Soviet Mars spacecraft possibly spotted in photos
by Associated Press Wire
April 11, 2013 05:17 PM | 366 views | 0 0 comments | 3 3 recommendations | email to a friend | print
This image released by NASA shows a set of pictures taken by NASA's Mars Reconnaissance Orbiter showing what may be parts of a Soviet spacecraft that landed on Mars in 1971. Scientists say more work is needed to confirm that it is hardware from the Mars 3 lander. The spacecraft transmitted for 14.5 seconds on the Martian surface. (AP Photo/NASA)
This image released by NASA shows a set of pictures taken by NASA's Mars Reconnaissance Orbiter showing what may be parts of a Soviet spacecraft that landed on Mars in 1971. Scientists say more work is needed to confirm that it is hardware from the Mars 3 lander. The spacecraft transmitted for 14.5 seconds on the Martian surface. (AP Photo/NASA)
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LOS ANGELES (AP) — Space fans from Russia scanning NASA images have spotted what may be a Soviet spacecraft that landed on Mars in 1971 and then mysteriously stopped working.

Photos taken by NASA’s Mars Reconnaissance Orbiter circling the red planet pointed to what may be the Mars 3 lander along with its parachute, heat shield and other hardware that it jettisoned during the descent through the thin Martian atmosphere.

While scientists said the find appeared promising, more follow-up was needed to rule out other possibilities.

Mars 3 operated for only 15 seconds on the Martian surface before it suddenly stopped communicating. It was part of a double mission the Soviet Union launched in 1971. Its twin, Mars 2, crashed.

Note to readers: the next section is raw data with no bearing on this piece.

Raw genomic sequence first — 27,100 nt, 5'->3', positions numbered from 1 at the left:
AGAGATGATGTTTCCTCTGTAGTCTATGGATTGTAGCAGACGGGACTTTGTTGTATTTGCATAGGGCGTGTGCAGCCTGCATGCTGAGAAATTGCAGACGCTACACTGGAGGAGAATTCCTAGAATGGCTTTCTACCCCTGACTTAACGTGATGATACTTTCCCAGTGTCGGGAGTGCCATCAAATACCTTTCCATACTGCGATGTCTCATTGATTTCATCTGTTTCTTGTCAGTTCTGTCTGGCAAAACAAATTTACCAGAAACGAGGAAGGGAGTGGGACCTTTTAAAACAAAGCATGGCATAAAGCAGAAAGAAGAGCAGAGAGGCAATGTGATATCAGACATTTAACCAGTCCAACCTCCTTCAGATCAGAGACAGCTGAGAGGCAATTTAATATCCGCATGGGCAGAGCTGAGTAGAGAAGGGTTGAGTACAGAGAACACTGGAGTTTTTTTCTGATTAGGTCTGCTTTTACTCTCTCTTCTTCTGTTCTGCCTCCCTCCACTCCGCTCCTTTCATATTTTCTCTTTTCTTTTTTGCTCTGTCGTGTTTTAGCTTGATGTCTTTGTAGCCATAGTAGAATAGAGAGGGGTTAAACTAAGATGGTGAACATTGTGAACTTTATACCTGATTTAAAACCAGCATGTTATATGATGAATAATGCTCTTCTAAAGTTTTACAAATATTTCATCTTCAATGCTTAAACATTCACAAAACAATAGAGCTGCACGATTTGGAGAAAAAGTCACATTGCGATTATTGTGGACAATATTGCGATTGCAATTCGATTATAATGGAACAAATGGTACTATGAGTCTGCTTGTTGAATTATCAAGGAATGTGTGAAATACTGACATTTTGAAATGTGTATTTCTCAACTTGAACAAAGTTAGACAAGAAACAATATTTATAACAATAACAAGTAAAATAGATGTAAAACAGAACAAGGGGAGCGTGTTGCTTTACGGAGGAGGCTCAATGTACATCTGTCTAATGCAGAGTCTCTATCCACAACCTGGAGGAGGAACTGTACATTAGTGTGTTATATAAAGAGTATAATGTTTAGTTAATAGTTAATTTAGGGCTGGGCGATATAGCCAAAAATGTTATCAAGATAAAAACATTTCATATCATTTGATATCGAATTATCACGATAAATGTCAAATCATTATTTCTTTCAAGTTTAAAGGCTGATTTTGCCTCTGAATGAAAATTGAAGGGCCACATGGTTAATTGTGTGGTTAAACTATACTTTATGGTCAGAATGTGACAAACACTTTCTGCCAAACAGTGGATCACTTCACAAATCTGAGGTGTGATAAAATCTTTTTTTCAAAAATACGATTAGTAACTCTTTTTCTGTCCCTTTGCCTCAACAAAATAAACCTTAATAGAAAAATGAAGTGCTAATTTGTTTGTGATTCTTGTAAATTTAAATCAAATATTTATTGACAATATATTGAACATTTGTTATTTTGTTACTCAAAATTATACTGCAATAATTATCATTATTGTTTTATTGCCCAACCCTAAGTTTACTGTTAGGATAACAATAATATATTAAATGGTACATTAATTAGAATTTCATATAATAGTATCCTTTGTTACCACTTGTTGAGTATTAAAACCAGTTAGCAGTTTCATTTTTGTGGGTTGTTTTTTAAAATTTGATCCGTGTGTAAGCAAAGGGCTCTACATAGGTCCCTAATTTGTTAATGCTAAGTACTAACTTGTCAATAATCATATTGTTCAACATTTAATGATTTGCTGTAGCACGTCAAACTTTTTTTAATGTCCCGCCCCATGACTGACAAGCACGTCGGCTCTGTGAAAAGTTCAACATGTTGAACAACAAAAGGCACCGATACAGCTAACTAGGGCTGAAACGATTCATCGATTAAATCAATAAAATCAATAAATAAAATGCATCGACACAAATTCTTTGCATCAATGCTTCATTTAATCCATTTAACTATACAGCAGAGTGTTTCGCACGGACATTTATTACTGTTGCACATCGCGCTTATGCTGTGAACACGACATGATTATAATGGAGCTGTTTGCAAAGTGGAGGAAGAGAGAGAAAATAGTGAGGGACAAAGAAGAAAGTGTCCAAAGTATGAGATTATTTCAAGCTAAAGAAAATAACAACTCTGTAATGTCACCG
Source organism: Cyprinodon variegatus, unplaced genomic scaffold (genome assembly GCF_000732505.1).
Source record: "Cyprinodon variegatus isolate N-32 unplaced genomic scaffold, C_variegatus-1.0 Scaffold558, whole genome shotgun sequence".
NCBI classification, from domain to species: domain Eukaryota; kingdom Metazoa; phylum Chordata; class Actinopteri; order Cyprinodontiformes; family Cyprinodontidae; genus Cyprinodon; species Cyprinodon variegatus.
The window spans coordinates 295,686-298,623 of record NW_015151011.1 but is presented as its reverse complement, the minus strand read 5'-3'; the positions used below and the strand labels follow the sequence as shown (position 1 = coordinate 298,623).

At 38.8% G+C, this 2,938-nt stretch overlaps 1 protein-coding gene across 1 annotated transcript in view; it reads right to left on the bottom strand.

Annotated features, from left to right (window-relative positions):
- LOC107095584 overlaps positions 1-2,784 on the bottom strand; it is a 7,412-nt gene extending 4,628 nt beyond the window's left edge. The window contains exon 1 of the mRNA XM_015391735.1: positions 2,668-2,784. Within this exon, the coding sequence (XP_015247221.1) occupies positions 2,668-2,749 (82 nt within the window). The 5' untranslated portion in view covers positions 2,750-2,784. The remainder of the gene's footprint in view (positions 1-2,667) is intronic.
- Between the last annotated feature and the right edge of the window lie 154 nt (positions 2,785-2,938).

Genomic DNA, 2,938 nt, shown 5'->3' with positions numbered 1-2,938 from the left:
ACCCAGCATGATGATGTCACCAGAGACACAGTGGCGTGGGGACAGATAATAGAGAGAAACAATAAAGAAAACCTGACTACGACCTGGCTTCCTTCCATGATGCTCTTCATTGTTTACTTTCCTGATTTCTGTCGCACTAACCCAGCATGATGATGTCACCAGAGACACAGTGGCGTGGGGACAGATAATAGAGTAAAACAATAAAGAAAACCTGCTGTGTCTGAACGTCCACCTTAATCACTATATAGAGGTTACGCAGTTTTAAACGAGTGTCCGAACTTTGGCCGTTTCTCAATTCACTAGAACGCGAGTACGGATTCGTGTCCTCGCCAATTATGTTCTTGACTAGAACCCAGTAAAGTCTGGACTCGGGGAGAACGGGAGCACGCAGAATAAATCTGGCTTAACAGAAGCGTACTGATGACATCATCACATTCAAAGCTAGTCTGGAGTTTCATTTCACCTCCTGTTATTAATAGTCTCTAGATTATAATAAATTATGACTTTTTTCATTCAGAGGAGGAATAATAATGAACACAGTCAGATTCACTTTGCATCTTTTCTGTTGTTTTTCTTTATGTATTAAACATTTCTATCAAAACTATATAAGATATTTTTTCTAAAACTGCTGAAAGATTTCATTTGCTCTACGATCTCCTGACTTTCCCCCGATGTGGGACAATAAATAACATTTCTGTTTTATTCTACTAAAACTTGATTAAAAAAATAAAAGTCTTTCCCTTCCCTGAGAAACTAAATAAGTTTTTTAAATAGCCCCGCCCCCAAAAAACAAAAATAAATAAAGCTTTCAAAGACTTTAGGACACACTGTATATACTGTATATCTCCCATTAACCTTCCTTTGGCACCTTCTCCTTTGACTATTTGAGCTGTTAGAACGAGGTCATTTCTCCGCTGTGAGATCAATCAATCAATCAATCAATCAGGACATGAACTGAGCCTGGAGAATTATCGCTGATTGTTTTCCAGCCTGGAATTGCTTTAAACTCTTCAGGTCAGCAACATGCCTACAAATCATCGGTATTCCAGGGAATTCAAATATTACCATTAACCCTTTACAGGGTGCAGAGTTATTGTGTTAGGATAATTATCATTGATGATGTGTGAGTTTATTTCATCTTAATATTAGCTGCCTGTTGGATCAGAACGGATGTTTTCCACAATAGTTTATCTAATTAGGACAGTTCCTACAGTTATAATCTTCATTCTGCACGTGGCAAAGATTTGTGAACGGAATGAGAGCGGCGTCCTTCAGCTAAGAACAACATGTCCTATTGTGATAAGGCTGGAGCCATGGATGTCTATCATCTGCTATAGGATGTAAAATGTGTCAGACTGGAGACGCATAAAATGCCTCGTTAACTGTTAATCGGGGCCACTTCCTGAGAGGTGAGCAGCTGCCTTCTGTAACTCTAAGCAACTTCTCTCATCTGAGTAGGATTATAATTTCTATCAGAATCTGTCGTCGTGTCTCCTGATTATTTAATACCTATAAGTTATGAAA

The Russian space enthusiasts were part of an online group that followed the Curiosity rover, NASA’s latest Mars mission. They used crowdsourcing to pore through publicly available archive images and contacted scientists about their find.

Earlier this year, at the group’s request, the reconnaissance orbiter passed over the region where Mars 3 was thought to have landed and photographed the site.

While the pictures showed features that appeared consistent with a spacecraft landing, scientists said they could just be rocks or other natural geological formations.

There are future plans to take more pictures and talk to Russian engineers about the mission to get a better idea of the landing process.

There’s always the chance that “we may not get a definitive answer,” said Alfred McEwen of the University of Arizona, Tucson, who is in charge of the camera aboard the reconnaissance orbiter.

During Curiosity’s landing last year, the reconnaissance orbiter was able to locate its parachute, rocket stage and cables that were cast away as the car-size vehicle touched down inside an ancient crater. In that case, engineers knew where Curiosity would land, allowing scientists to direct the spacecraft to be in the right place to capture the landing.
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